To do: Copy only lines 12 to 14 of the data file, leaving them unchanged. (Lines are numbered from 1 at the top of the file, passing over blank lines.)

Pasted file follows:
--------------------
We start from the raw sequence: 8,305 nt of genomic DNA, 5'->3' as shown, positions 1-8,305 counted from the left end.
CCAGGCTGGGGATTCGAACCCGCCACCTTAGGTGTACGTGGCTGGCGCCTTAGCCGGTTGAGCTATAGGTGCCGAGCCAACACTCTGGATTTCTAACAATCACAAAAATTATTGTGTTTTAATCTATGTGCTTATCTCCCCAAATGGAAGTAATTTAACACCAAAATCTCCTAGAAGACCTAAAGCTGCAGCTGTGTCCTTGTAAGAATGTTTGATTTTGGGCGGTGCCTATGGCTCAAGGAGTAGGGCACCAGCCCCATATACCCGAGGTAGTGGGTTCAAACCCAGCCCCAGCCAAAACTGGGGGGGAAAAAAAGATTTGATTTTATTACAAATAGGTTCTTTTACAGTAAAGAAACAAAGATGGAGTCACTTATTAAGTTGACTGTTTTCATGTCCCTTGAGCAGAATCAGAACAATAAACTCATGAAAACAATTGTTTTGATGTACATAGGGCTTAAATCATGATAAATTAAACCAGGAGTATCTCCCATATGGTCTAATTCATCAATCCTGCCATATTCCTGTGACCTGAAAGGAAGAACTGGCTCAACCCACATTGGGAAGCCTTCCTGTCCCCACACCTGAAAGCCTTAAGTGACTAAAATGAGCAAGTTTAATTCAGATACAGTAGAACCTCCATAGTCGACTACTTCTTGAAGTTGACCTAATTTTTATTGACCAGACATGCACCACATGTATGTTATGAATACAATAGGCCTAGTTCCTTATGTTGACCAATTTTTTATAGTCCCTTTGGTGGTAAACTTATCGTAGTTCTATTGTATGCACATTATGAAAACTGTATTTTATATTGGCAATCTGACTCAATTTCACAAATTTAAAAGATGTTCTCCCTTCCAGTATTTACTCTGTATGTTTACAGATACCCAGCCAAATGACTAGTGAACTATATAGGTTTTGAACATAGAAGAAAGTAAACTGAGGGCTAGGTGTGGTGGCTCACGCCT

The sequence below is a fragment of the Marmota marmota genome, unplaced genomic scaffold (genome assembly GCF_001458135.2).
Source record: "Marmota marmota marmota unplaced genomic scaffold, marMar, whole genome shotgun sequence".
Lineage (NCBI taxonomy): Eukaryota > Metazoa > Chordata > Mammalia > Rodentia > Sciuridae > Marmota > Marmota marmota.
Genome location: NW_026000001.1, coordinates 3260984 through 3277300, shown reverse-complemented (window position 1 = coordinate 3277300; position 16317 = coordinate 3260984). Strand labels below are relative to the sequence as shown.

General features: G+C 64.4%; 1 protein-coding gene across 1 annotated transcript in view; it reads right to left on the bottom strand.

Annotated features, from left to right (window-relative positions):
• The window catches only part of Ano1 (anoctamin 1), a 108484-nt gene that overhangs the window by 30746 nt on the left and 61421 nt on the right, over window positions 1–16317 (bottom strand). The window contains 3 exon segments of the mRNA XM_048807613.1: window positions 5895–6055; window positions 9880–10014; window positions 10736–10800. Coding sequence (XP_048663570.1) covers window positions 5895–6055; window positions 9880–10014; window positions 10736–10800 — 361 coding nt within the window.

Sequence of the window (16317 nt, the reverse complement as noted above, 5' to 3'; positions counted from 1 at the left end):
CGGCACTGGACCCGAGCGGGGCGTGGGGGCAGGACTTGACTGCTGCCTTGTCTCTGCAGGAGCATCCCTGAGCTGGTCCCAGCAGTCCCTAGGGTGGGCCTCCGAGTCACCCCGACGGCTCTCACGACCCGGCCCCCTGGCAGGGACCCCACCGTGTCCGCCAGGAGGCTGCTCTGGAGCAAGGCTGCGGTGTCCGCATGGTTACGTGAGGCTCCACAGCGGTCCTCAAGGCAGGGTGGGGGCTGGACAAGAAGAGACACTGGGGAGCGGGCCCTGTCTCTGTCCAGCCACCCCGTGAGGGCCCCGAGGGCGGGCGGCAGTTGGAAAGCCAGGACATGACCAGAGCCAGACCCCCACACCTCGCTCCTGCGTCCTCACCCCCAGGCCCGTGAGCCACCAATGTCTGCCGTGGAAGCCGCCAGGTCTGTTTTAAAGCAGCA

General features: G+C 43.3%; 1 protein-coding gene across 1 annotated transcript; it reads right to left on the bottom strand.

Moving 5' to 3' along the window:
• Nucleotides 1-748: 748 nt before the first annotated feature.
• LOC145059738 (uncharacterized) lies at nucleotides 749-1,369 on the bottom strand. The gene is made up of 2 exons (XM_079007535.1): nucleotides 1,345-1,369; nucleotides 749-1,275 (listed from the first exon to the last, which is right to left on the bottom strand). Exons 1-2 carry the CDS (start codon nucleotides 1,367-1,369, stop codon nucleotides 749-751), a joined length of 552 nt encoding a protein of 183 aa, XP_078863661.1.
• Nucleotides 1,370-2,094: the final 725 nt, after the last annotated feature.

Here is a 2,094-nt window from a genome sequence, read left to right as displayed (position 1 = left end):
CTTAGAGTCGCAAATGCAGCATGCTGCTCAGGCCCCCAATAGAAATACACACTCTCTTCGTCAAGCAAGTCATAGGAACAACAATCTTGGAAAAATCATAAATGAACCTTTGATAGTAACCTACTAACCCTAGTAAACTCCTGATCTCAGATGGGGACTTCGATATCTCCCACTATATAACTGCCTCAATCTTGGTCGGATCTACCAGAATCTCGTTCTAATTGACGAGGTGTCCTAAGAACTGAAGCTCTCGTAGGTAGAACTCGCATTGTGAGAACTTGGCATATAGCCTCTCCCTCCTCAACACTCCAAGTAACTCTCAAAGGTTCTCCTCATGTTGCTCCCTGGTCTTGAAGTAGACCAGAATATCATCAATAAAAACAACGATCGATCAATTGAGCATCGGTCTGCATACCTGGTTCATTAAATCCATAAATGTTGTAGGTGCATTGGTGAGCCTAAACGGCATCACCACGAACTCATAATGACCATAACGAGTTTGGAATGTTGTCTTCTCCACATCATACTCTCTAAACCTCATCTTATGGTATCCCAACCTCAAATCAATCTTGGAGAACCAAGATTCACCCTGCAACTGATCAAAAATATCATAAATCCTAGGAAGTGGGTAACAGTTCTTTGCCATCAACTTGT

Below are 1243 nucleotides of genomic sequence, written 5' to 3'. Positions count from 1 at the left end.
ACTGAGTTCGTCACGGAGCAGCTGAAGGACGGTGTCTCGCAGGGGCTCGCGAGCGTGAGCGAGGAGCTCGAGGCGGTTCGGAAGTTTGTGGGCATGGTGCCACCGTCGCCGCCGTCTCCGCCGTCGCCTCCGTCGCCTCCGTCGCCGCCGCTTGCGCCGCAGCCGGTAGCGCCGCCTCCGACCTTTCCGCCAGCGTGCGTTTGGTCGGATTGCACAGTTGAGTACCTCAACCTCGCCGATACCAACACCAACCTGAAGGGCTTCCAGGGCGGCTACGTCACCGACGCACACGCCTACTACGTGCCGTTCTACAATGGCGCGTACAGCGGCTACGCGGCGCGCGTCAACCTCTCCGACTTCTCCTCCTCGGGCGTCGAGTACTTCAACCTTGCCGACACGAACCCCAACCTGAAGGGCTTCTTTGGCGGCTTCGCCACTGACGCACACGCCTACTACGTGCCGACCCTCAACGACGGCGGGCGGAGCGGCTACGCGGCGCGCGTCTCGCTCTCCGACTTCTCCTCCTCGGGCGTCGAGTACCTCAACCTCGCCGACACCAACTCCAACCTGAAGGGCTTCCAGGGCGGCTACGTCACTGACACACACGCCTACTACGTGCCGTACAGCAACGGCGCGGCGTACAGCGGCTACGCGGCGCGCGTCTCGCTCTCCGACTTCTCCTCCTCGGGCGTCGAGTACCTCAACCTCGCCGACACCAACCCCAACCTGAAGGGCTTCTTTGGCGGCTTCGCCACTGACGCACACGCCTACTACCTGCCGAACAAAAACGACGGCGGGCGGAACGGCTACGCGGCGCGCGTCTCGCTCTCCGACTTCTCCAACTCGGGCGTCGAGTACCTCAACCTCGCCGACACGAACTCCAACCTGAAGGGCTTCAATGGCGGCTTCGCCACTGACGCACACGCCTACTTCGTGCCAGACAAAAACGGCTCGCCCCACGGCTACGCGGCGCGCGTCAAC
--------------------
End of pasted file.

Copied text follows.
General features: G+C 43.3%; 1 protein-coding gene across 1 annotated transcript; it reads right to left on the bottom strand.

Moving 5' to 3' along the window:
• Nucleotides 1-748: 748 nt before the first annotated feature.